You Can Redeem Your Points at Amazon

Chase’s cards without an annual fee (Chase Freedom, Chase Freedom Unlimited, Chase Ink Business Unlimited and Chase Ink Business Cash) allow you to redeem your points at a value of a penny per point for cash back, travel and gift cards. You can also redeem your points at Amazon for $0.80 per point.

However, if you or someone in your household holds a premium Chase Ulitmate Rewards earning credit card, you can transfer your points to that card to redeem your points using premium options.

You Can Transfer Points to Travel Partners

The same premium credit cards mentioned above offer yet another option to redeem Ultimate Rewards points. Rather than book travel through the Ultimate Rewards portal, you can transfer Ultimate Rewards points to certain travel partner rewards programs at a 1 point to 1 point ratio. Here are the current travel programs you can transfer points to:

  • Aer Lingus AerClub
  • British Airways Avios
  • Flying Blue AIR FRANCE KLM
  • Iberia Plus
  • JetBlue TrueBlue
  • Singapore Airlines KrisFlyer
  • Southwest Airlines Rapid Rewards
  • United MileagePlus
  • Virgin Atlantic Flying Club
  • IHG Rewards Club
  • Marriott Rewards
  • The Ritz-Carlton Rewards
  • World of Hyatt

Keep in mind, sometimes you’ll get a better value by booking through the Ultimate Rewards travel portal and other times you can find better redemptions through the individual rewards program. Unfortunately, once you transfer points out of Ultimate Rewards, you can’t transfer them back. Make sure you want to transfer points before you pull the trigger.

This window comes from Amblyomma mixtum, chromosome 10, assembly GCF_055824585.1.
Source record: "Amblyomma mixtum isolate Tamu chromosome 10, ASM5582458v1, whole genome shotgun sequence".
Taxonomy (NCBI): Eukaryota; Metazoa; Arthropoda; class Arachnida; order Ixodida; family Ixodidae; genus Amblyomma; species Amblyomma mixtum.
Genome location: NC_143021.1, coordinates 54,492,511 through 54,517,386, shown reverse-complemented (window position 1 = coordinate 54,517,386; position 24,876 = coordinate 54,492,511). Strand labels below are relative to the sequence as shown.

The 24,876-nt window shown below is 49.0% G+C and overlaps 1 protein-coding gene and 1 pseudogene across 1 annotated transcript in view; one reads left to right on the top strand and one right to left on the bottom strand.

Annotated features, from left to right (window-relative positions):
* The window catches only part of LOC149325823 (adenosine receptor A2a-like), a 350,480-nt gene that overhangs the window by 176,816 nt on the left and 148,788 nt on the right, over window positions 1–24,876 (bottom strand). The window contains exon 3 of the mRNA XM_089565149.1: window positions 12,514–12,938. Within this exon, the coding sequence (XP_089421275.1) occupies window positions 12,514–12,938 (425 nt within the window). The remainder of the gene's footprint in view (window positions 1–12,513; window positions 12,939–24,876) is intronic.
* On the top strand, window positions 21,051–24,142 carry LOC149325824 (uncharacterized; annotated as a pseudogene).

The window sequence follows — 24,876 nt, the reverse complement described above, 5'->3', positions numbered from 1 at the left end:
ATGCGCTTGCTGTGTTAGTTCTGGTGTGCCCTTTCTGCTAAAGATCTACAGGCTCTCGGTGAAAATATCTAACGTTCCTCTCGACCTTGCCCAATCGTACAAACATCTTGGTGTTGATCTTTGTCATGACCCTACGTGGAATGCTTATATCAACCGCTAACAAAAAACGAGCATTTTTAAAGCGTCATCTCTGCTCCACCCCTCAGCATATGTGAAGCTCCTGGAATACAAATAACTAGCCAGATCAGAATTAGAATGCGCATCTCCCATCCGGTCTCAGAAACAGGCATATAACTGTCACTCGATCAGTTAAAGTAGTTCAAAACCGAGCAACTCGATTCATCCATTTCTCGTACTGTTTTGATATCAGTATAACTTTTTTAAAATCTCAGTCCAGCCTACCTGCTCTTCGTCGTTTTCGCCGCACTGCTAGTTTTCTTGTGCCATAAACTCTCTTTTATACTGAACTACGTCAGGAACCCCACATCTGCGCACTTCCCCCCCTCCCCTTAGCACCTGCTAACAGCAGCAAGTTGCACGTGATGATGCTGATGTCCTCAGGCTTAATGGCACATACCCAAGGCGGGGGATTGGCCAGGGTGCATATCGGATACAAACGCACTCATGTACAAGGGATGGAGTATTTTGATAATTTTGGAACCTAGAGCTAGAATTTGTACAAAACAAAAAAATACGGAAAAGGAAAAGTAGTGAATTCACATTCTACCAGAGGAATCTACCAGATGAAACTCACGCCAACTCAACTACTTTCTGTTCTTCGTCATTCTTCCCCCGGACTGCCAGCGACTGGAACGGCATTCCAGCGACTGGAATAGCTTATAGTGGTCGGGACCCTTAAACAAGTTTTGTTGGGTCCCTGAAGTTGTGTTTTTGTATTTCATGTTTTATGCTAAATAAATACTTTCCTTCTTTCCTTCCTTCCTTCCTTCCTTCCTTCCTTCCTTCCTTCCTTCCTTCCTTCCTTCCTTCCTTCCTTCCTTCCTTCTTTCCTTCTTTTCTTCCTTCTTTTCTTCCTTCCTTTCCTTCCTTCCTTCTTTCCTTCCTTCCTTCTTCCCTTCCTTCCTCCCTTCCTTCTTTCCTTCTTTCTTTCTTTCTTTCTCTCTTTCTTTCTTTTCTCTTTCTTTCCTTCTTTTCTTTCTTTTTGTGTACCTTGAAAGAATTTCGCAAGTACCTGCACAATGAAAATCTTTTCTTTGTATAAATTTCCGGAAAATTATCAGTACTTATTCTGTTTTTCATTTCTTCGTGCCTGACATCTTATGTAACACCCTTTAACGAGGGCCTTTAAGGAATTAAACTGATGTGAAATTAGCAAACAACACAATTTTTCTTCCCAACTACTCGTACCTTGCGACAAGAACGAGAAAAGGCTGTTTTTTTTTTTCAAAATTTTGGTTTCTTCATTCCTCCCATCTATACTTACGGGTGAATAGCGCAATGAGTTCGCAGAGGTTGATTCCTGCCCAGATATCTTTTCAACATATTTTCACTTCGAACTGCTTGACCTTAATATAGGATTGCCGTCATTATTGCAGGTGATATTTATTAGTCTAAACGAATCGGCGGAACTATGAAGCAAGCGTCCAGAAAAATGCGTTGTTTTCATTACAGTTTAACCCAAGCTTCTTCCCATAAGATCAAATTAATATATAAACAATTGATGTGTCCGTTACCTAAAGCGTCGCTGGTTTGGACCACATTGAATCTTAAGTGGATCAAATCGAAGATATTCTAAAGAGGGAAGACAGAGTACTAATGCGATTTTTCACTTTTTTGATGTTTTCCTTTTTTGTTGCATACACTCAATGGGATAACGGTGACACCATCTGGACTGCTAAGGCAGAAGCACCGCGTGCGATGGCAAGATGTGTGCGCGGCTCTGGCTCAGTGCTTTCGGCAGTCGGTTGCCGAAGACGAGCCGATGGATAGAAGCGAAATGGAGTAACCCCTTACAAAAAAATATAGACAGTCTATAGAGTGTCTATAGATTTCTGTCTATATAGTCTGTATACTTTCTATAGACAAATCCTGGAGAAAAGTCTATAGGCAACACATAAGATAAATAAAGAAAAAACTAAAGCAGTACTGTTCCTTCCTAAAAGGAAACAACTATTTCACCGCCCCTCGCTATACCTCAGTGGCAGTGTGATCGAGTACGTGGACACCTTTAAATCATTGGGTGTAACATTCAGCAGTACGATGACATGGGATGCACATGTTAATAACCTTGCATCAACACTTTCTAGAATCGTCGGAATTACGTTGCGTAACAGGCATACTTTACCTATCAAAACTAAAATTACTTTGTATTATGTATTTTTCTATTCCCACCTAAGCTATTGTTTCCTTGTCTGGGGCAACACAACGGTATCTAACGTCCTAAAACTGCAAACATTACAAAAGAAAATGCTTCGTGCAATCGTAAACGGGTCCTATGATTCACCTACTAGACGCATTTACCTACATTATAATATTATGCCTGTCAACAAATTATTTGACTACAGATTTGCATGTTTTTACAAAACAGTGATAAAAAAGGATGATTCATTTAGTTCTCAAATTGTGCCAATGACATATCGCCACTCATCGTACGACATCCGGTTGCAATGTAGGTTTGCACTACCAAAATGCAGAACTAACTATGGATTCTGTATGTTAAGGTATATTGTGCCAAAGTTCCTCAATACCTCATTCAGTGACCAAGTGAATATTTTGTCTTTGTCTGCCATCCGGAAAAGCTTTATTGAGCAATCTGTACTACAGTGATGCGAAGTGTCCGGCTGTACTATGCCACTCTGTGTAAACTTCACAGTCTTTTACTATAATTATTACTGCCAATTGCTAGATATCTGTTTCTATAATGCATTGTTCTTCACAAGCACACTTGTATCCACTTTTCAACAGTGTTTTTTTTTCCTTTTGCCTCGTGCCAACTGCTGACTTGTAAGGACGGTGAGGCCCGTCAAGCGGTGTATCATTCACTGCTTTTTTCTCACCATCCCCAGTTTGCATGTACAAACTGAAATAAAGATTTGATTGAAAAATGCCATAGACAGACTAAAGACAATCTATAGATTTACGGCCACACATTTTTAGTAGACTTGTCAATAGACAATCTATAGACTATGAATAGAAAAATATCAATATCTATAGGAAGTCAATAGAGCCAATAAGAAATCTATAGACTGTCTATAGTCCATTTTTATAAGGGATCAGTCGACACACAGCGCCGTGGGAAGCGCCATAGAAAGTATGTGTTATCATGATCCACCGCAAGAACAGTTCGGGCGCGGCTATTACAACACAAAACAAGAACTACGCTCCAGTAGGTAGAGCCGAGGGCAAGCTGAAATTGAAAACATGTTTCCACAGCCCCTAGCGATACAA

Compare Chase cards to see which is best for you.

You Can Cash Out Points If You Have No Other Use for Them

Finally, if you don’t have a premium Ultimate Rewards credit card, you can always redeem your points for cash at a value of a penny per point. If you’re going to close a card that still has a remaining points balance, make sure you cash out any points you have remaining so you don’t give them back to Chase.

Chase Ultimate Rewards Points Are Amazing Once You Understand How to Use Them

Ultimate Rewards points are some of the most valuable credit card rewards points you can earn due to the great flexibility you have to redeem them. If you’re big into travel rewards, you can explore the various points transfer partners to find insane values on a value per point basis.

That said, you can still get great value for your points by using the Chase Ultimate Rewards travel portal, too. Just make sure you use your points on the card that gives you the highest value per point for the cards you have. Finally, never let your points expire by closing a card with a points balance. Cash them out.

Related Articles:

How Chase Ultimate Rewards Points Actually Work

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2 thoughts on “How Chase Ultimate Rewards Actually Work

  1. I notice that the Chase Gauntlet page on your site no longer contains an actual Chase Gauntlet. I’m sure this is due to changes to reward structure in the past year. Do you guys have any plans to release an updated version? It was was nice to have a ‘For Dummies’ path (even if not 100% optimized) for people like me who who want to work towards optimizing our financial lives but don’t have the time to devote to researching each and every change.